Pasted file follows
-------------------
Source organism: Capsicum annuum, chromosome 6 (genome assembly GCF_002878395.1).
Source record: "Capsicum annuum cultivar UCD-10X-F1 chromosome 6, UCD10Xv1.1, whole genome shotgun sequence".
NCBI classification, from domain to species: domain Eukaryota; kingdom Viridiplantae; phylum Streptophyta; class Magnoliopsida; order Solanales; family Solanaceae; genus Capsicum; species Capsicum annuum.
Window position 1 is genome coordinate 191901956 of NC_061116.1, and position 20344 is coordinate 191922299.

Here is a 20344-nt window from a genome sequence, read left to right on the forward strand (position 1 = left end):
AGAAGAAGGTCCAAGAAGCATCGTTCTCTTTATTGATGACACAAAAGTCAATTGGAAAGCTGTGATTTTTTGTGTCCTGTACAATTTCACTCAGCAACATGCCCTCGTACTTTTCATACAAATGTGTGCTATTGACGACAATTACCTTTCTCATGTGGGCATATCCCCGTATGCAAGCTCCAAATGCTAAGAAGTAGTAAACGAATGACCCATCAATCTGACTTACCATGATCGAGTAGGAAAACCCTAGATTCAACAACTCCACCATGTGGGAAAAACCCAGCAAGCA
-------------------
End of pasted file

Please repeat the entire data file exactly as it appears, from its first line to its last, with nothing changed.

Source organism: Capsicum annuum, chromosome 6 (genome assembly GCF_002878395.1).
Source record: "Capsicum annuum cultivar UCD-10X-F1 chromosome 6, UCD10Xv1.1, whole genome shotgun sequence".
NCBI classification, from domain to species: domain Eukaryota; kingdom Viridiplantae; phylum Streptophyta; class Magnoliopsida; order Solanales; family Solanaceae; genus Capsicum; species Capsicum annuum.
Window position 1 is genome coordinate 191901956 of NC_061116.1, and position 20344 is coordinate 191922299.

Here is a 20344-nt window from a genome sequence, read left to right on the forward strand (position 1 = left end):
AGAAGAAGGTCCAAGAAGCATCGTTCTCTTTATTGATGACACAAAAGTCAATTGGAAAGCTGTGATTTTTTGTGTCCTGTACAATTTCACTCAGCAACATGCCCTCGTACTTTTCATACAAATGTGTGCTATTGACGACAATTACCTTTCTCATGTGGGCATATCCCCGTATGCAAGCTCCAAATGCTAAGAAGTAGTAAACGAATGACCCATCAATCTGACTTACCATGATCGAGTAGGAAAACCCTAGATTCAACAACTCCACCATGTGGGAAAAACCCAGCAAGCA